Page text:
There was something badass going on in the world of late 90’s/early 2000’s anime soundtracks. A decent amount of anime had these anthemic, sweeping rock songs in their soundtracks. Often, these songs were sung in English and performed by non-Japanese singers. I don’t know if this was because Yoko Kanno was out in full-force during this time period and giving us Steve Conte-fronted goodness, or if more anime studios were going for crossover appeal with Western audiences.
Whatever the case, these songs are all awesome, and the story of how some of these English language songs and collaborations came to be are actually very interesting. Originally, I was just going to do a quick listicle, but I got carried away reading about these various performers. It seemed like a disservice not to share all the fruits of my research, so here is part one of my surprisingly long list of favorite English language anime rock performances.
Have I mentioned how much I love Cowboy Bebop? I really love Cowboy Bebop. It was one of the first anime series I ever watched, and it was definitely the first one I really fell in love with. The characters are all fantastic, the animation is stunning, and that soundtrack…
Yoko Kanno & The Seatbelts crafted such a magnificent OST. It’s one that critics and anime fans still gush over twenty years later. And for good reason! “Tank!” is a certified classic at this point, after all.
When it comes to the Bebop soundtrack, jazz is probably what comes to your mind first. It makes sense: songs like “Bad Dog No Biscuits,” “Space Lion,” and, obviously, “Tank!” definitely stand out. But it’s a disservice to the sheer diversity of this soundtrack to only focus on those jazz tracks. The entiresoundtrack is filled with an eclectic assortment of genre-hopping jams. There ARE three soundtrack albums for the entire series, after all, plus one full soundtrack for the movie and multiple mini-albums.
Which is why I present to you – 13 of my favorite songs from the Cowboy Bebop soundtrack that showcase just how expansive the soundtrack really is. Come, bask in the variety and worship Yoko Kanno’s majesty!
The past few daysweeks months have been pretty shitty, and I knew that I needed to figure out a way to get some healing in. One thing I absolutely love to do is go to concerts. Not to sound cliché, but it is an incredible feeling to go to a show and get completely lost in music for a while. The ability to escape is something I need more than ever now that I’m working at an office full-time. The work itself is fine (and something I enjoy doing, even), but the co-workers…I believe Arsene_Lucifer said it best when he commented, “co-workers can be more draining than any evil anime villains.”
So when I saw that Kero Kero Bonito was going to be playing near me, it was like the Lord Herself had shone a beacon right down on me. A peppy, J-Pop inspired band playing songs about flamingos, taking breaks, and bouncing away your problems on a trampoline? That was EXACTLY the kind of escapism I was lookin’ for.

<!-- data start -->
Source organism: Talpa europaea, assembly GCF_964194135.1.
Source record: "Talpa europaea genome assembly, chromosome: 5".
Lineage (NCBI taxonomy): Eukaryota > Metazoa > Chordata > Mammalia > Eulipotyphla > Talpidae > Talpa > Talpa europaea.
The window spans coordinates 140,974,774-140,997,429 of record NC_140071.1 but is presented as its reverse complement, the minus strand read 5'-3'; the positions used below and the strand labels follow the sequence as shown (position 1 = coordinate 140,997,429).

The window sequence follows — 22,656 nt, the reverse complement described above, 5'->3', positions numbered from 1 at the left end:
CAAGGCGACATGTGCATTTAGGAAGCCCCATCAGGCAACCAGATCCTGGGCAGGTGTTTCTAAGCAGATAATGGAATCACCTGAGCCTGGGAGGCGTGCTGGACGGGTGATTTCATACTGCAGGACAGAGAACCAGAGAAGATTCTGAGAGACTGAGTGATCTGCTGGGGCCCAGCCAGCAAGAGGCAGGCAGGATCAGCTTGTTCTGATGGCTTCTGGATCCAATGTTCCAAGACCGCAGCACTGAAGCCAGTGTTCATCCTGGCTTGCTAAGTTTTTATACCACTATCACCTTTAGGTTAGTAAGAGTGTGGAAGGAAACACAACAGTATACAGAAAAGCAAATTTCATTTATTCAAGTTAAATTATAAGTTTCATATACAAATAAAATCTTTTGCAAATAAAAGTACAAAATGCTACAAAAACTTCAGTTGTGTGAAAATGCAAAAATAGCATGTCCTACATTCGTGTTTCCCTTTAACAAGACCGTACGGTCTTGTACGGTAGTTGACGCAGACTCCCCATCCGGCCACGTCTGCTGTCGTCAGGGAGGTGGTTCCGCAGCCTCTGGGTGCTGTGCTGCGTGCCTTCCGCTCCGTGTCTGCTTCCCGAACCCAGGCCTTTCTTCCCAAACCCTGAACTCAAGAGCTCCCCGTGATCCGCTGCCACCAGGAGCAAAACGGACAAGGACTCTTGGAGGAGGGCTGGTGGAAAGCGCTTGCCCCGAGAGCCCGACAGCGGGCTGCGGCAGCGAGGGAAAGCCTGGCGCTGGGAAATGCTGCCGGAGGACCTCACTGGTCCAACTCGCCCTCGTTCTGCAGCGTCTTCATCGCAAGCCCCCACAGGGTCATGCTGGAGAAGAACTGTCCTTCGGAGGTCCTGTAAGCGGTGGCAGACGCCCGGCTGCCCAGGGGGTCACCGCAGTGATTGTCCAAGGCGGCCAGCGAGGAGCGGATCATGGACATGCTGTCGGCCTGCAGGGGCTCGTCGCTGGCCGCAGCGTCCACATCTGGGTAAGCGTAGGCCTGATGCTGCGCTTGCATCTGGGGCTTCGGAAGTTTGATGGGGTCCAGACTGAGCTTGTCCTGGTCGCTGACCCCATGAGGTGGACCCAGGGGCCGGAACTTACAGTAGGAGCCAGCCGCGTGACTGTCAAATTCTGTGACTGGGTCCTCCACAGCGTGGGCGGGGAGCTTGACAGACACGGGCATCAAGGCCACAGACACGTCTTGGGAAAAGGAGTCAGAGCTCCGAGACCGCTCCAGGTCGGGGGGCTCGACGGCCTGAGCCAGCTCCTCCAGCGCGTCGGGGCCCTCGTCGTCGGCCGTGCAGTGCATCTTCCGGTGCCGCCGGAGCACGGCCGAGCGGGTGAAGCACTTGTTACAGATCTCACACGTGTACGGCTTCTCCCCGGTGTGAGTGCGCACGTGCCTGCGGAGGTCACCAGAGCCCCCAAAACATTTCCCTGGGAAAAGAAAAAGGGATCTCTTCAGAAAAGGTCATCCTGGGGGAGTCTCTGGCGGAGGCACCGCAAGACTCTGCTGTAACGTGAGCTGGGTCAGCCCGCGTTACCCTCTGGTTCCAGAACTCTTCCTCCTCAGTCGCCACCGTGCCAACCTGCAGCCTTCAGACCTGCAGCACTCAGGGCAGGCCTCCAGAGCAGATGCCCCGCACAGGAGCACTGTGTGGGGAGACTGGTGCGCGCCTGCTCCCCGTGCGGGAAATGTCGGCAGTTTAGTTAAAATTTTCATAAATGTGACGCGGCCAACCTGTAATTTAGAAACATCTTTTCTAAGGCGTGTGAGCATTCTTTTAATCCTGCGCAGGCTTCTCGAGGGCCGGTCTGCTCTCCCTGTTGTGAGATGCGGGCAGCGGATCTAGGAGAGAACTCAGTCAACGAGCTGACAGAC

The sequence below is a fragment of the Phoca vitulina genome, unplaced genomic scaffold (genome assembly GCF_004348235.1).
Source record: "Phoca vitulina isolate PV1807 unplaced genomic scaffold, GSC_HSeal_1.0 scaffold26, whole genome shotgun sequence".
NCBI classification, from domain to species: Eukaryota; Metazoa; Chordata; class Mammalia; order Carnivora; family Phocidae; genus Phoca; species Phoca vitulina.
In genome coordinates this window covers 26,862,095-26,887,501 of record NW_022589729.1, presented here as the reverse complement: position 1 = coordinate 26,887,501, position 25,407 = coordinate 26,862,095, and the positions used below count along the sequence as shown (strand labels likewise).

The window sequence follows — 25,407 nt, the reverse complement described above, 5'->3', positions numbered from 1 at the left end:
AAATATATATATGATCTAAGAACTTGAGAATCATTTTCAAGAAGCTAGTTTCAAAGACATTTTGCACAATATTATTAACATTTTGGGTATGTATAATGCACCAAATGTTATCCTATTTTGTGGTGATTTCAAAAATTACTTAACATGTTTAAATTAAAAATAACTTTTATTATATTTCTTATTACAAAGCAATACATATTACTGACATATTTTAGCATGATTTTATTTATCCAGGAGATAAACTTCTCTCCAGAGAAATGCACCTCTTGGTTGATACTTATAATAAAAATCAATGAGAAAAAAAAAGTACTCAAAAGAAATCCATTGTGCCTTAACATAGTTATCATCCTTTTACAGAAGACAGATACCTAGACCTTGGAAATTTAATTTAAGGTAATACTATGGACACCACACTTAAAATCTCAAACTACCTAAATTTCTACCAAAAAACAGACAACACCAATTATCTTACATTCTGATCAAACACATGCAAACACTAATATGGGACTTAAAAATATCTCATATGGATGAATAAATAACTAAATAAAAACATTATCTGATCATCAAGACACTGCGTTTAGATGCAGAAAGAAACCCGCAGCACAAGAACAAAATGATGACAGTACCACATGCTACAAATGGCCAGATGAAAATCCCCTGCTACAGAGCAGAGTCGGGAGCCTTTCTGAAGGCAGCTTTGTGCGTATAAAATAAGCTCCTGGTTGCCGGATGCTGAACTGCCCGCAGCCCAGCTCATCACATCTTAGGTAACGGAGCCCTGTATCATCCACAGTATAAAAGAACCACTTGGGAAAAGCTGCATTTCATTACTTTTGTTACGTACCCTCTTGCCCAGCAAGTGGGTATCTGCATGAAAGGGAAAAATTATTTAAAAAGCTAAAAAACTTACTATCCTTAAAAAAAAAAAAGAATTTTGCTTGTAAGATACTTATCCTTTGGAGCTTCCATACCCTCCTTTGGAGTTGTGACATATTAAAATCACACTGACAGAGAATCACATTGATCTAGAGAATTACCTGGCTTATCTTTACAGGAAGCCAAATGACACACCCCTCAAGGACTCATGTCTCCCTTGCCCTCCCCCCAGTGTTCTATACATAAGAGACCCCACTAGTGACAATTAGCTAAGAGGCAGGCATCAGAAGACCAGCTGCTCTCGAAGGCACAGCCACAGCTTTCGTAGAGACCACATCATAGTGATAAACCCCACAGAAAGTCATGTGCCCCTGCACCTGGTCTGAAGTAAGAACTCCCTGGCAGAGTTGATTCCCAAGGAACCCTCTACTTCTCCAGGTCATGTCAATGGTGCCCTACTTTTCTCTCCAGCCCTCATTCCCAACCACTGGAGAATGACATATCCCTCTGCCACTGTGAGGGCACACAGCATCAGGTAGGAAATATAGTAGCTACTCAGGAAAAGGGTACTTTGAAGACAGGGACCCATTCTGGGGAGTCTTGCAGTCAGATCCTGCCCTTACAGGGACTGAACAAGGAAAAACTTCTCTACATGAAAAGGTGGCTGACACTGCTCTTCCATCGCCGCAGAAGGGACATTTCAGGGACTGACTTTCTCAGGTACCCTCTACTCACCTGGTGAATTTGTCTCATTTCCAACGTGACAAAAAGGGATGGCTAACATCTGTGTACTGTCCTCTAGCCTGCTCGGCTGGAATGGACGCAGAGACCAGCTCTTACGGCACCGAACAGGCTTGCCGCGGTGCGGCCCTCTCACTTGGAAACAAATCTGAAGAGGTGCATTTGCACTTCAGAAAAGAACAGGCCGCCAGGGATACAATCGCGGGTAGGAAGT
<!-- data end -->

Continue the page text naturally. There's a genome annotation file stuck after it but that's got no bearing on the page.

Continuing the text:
Surprisingly enough, I really haven’t written that much about the Cowboy Bebop soundtrack here. The OST was so hugely influential on my music taste that it’s actually difficult for me to try and put it into words. I’ve brought it up a little bit in one of my Anime Roots post, but it doesn’t really do my feelings justice. The soundtrack is such a huge, sprawling masterpiece of various genres and various tones that I don’t even know where to start talking about it.
Sooooo, why not start by bringing up the single most obscure thing possible!
Have you ever noticed that deep within the Cowboy Bebop soundtrack, there lies multiple songs sung from the perspective of a greasy lesbian hound dog?
Yes, Yoko Kanno & The Seatbelts not only blessed us with a brilliant and iconic soundtrack, but she also blessed specifically me with multiple lesbian blues bops, all sung by Mai Yamane.
Now that my Very Full-Time Job cuts into my regularly scheduled study time and I’m no longer in school taking Japanese classes, I’ve been listening to a lot of Japanese music at my desk and in the car. I read that the best way to motivate is to completely immerse yourself in a language, and that listening to music exclusively in the language you’re trying to learn is the best way to do it. At this point, I’m pretty much hoping to learn Japanese through osmosis…
Usually, I’ll listen to a bunch of anime soundtracks and openings for ~immersion purposes~, but when I’m at work, I want to listen to more poppy, easy-listening type stuff. You know, something upbeat that will keep me awake and happy, but something that isn’t too distracting. And so, through the wonderful website that is YouTube, I discovered the world of funky Japanese 80s music, which is now accidentally my passion.
I feel it is my duty to share my five favorites with you. It would be a crime to keep such stone cold bops to myself.